Orangeburg County Clemson Extension Agent Beth Richardson said while the county has enough trees to support wood-based ethanol production, she says it won't be a cure-all either.

Which ministry is least green? The one that runs climate change

One in three government buildings has the lowest possible rating for energy efficiency, according to official figures seen by the Observer, which show the Department for Energy and Climate Change is one of the worst offenders.

Japan Needs ‘Ambitious’ Carbon Target, Hedegaard Says

(Bloomberg) -- Danish Climate Minister Connie Hedegaard will urge Japan to set an “ambitious” target for cutting greenhouse gases by 2020 to lead the way for developed nations negotiating a climate treaty this year.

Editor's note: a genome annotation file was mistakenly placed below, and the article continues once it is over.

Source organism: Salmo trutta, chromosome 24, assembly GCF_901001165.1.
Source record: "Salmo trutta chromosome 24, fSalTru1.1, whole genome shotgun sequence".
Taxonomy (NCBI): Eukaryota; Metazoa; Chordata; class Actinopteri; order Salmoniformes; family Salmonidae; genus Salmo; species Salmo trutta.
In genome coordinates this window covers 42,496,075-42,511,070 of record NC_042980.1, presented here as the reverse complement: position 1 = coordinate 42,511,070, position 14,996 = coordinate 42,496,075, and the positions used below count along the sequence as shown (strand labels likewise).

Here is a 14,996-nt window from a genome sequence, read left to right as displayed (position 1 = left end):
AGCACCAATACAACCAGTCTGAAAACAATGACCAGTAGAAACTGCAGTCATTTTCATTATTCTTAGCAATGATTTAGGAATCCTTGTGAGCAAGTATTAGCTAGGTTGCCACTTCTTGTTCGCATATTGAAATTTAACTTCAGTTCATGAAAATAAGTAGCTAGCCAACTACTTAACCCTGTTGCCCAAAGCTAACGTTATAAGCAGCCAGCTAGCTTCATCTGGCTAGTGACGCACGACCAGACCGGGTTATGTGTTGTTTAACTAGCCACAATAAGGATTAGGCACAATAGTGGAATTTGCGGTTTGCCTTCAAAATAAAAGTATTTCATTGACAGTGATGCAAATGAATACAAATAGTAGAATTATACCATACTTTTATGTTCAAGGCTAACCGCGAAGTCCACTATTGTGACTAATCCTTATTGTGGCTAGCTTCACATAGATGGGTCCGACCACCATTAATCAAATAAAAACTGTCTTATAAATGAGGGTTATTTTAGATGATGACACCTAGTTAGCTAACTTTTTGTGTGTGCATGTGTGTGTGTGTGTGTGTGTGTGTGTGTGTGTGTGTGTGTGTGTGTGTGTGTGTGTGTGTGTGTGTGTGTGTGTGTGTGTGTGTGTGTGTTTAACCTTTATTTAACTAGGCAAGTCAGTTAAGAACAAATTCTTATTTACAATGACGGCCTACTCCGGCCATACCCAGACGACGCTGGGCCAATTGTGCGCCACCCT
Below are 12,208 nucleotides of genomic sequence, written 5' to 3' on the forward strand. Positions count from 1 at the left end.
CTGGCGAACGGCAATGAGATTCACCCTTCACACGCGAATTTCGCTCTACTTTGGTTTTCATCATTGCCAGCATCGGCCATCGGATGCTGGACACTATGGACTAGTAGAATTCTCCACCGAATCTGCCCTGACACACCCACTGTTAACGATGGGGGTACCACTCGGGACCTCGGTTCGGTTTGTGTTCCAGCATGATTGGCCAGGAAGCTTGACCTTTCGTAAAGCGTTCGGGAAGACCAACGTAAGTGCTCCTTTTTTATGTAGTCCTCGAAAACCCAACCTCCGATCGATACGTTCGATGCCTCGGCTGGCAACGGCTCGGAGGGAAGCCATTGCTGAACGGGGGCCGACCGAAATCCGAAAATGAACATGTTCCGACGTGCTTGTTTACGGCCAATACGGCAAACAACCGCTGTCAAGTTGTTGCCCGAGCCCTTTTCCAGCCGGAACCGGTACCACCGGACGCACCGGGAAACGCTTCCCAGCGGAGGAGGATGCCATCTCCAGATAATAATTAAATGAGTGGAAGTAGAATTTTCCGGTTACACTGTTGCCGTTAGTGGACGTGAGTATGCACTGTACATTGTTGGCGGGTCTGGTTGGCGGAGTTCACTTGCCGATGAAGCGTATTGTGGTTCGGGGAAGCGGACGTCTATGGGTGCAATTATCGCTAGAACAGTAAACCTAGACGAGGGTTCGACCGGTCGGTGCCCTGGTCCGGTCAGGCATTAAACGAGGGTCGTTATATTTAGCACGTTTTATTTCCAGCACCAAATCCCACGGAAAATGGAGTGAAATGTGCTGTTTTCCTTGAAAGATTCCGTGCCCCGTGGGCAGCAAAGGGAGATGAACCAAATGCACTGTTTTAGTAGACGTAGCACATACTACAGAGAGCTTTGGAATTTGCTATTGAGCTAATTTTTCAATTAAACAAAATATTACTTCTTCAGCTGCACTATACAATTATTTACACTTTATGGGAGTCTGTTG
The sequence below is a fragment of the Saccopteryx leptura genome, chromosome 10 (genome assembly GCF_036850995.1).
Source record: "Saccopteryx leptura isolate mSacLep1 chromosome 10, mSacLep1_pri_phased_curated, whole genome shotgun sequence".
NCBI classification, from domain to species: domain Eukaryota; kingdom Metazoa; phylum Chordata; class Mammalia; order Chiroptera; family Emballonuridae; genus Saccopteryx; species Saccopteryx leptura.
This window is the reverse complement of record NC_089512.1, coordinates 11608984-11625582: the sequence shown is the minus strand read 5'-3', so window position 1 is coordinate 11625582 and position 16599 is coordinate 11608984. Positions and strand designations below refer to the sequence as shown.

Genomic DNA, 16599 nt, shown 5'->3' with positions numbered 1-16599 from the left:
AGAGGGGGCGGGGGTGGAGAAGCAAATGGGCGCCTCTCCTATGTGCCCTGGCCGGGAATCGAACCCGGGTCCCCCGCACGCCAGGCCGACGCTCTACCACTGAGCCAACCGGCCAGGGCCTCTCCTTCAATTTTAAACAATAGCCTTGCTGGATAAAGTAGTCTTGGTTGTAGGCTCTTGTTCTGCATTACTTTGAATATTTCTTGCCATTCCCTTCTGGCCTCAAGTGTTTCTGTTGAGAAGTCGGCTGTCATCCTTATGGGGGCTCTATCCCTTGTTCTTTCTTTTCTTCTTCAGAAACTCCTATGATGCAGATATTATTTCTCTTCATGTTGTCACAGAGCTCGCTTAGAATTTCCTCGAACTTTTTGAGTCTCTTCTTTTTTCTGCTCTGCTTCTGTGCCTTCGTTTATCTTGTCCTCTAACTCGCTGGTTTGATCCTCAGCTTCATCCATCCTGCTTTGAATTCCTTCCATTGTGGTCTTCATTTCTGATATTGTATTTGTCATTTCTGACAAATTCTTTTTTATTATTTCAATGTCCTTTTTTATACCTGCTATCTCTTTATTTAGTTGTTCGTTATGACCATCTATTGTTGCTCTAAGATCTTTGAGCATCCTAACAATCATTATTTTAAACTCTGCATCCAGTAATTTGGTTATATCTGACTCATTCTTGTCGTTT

“If Japan comes up with an ambitious target, Japan will then have a significant role in paving the way for a new emissions deal,” she said in an interview today.

Climate impact of aviation greater than IPCC report

A group of experts reporting to the Intergovernmental Panel on Climate Change has increased dramatically the figure it believes aviation contributes to climate change.

In a report published last month, the eight international scientists put aviation's total contribution ('radiative forcing') in 2005 at 4.9%.

This is well over the 3% these same authors came up with two years ago in the IPCC's Fourth Assessment Report on the state of global warming.

Report: Shipping would profit from 20 per cent emission reduction

The global shipping sector could slash its greenhouse gas emissions by at least a fifth at no net cost to the industry, according to a new report from the International Maritime Organisation (IMO).

As Alaska Glaciers Melt, It’s Land That’s Rising